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March 2013 Issue
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A perfect day in Glenorchy

Glenorchy with the snow-capped Humboldt Mountains beyond. Photo: Vladka Kennett

Glenorchy is known as the gateway to a number of New Zealand’s iconic walking tracks, including the Routeburn, Rees-Dart and Greenstone-Caples. But it pays to take your time here – the town has so much more to offer for the discerning outdoors connoisseur. Local Vladka Kennett shares some of her favorite spots and activities for a day at the Head of the Lake.

Dawn: If you happen to be an early bird, this is the time to walk the recently extended Lagoon Walkway and watch the sun rise above the Richardson Mountains. Take your time and contemplate the views and tranquillity of wakening nature – reflections in the lagoon, black swans, morning mist, rich colours.

Dawn plus 5: Extend your walk to the end of the historic Glenorchy Wharf with NZ’s shortest railway line and greet Lake Wakatipu. While there, visit the Red Wharf Shed and explore the history of the area from the interpretation panels inside.

0800: To face the day’s adventures you need a hearty breakfast. Choose between the Glenorchy Hotel and Foxy’s Café.

0845: Depending on the weather and the lake conditions paddle across to Pigeon and Pig islands to explore the scenic reserves (if you don’t have your own kayak, try a guided tour with or take the easy beech forested stroll into Lake Sylvan. A hidden gem nestled in surrounding bush with good views of Mt Earnslaw’s Turret Head. In summer, take your togs and have a swim in the lake or just enjoy the rich bird life. If you are lucky, you’ll see a mohua/yellowhead.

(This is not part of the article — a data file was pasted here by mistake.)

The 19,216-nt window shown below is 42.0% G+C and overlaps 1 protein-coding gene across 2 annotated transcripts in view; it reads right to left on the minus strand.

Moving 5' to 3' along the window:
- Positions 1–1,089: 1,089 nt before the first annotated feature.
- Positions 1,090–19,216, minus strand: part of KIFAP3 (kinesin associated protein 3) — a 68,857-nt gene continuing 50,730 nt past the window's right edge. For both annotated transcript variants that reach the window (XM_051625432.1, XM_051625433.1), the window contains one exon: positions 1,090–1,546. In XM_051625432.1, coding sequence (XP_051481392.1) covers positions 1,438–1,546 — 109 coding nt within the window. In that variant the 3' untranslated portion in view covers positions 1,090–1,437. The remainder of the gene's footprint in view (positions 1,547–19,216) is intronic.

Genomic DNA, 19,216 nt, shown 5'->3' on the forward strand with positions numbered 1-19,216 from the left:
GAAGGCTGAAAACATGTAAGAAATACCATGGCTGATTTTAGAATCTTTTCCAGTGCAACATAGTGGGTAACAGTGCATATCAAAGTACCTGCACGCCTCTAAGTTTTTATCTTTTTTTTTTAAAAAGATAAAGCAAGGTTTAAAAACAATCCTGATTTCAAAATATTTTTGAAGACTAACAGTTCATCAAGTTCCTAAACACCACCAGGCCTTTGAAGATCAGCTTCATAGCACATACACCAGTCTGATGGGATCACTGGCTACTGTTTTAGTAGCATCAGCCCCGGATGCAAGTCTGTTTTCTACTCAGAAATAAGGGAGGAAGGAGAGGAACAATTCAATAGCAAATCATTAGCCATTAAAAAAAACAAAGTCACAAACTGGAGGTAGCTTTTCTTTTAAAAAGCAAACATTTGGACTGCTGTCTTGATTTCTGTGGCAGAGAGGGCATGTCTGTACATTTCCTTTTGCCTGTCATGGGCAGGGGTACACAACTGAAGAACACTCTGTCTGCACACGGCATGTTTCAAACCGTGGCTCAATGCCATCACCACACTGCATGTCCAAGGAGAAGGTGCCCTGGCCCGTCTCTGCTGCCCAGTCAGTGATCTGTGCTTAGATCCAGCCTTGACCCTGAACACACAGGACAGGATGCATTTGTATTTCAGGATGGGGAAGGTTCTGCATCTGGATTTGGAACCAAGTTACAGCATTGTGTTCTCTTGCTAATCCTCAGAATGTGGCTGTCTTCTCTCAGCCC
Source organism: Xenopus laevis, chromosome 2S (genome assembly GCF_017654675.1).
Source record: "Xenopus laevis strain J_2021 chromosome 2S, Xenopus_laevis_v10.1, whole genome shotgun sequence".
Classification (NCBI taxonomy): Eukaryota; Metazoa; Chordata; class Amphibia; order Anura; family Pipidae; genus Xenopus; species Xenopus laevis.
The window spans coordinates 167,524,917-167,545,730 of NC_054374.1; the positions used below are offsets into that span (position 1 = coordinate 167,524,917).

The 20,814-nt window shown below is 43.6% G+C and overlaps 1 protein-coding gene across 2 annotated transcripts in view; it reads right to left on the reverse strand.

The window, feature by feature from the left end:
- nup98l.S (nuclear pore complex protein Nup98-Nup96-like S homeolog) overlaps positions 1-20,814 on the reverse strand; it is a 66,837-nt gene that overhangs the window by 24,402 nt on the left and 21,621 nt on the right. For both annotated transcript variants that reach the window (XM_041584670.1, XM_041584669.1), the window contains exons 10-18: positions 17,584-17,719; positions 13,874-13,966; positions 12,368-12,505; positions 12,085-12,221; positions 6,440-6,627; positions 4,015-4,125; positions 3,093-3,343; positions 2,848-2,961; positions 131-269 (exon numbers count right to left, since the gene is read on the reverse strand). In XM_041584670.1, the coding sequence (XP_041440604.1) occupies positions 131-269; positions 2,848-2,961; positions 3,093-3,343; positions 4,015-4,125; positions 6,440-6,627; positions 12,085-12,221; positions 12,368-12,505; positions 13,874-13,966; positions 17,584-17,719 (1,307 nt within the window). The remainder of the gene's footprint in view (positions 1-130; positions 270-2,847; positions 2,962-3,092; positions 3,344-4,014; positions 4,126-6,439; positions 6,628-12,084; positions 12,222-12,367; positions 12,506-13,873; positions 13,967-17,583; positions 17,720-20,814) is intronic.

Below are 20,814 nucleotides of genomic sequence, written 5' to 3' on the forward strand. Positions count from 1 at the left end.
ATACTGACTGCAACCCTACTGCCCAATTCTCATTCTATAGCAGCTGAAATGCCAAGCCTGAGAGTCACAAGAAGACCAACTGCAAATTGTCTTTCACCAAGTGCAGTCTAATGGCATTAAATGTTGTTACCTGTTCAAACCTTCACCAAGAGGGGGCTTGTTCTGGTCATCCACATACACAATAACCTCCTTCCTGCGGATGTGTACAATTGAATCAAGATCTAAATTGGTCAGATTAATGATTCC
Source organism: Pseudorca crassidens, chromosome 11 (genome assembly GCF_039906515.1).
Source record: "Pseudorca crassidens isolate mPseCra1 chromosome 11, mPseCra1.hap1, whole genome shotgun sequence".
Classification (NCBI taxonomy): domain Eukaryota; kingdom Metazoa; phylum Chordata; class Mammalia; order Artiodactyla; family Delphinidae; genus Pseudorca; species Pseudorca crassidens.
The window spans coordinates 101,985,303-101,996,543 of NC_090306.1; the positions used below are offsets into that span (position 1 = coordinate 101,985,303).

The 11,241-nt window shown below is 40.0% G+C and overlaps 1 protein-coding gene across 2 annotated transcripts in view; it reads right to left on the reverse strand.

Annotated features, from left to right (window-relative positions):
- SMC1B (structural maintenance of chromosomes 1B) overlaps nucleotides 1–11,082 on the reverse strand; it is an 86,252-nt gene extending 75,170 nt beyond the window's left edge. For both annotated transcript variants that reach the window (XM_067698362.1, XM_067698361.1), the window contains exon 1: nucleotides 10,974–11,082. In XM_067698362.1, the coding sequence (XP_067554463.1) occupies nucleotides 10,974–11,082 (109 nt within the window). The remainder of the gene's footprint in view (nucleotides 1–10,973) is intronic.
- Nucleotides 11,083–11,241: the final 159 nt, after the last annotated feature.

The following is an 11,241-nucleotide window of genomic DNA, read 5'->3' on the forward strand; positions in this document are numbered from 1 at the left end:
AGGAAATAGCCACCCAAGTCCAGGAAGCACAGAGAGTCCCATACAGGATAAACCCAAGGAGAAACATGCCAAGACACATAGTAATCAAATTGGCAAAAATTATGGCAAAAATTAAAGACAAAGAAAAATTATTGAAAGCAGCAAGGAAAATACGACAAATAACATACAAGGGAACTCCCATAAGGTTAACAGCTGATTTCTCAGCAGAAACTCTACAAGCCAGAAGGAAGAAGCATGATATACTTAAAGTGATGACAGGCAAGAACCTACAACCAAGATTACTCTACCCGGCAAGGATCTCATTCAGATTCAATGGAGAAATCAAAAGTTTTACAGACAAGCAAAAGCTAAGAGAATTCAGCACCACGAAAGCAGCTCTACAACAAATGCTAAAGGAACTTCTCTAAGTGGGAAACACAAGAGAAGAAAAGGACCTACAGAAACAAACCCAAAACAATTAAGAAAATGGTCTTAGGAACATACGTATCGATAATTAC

1230: Time for a culinary delight at Glenorchy Café. To really fill up, try either the salmon bruschetta or the monster steak sandwich. Go for it, you’ll burn off those extra calories later. Afterwards, walk to the Trading Post where you can also spoil yourself with a fresh made smoothie or fruit juice.

1400: Time for some tramping – or mountain biking – in one of the most interesting historic sites in Glenorchy: the Whakaari Conservation Area scheelite mining trails. The tracks were opened to the public in 2007 and offer a unique insight into the scheelite mining industry and the miners’ hard lives. From the tops you will be rewarded with spectacular views of Lake Wakatipu and the Humboldt Mountains.

1900: Back at the car, drive to Kinloch Lodge on the opposite side of Lake Wakatipu for your pre-booked dinner.

Two hours

Take the Glenorchy Heritage trail, opened to commemorate the 150th anniversary of the settlement of the district. With a wee map you can see the refurbished library, visit the museum or just get some inspiration from the local shops and art galleries.

Four hours

Take a picnic hamper and drive about 20min north of the village to Diamond Lake to the top end of Mt Alfred. The Middle Earth scenery here – it was a location in the Lord of the rings and Hobbit movies – is second to none.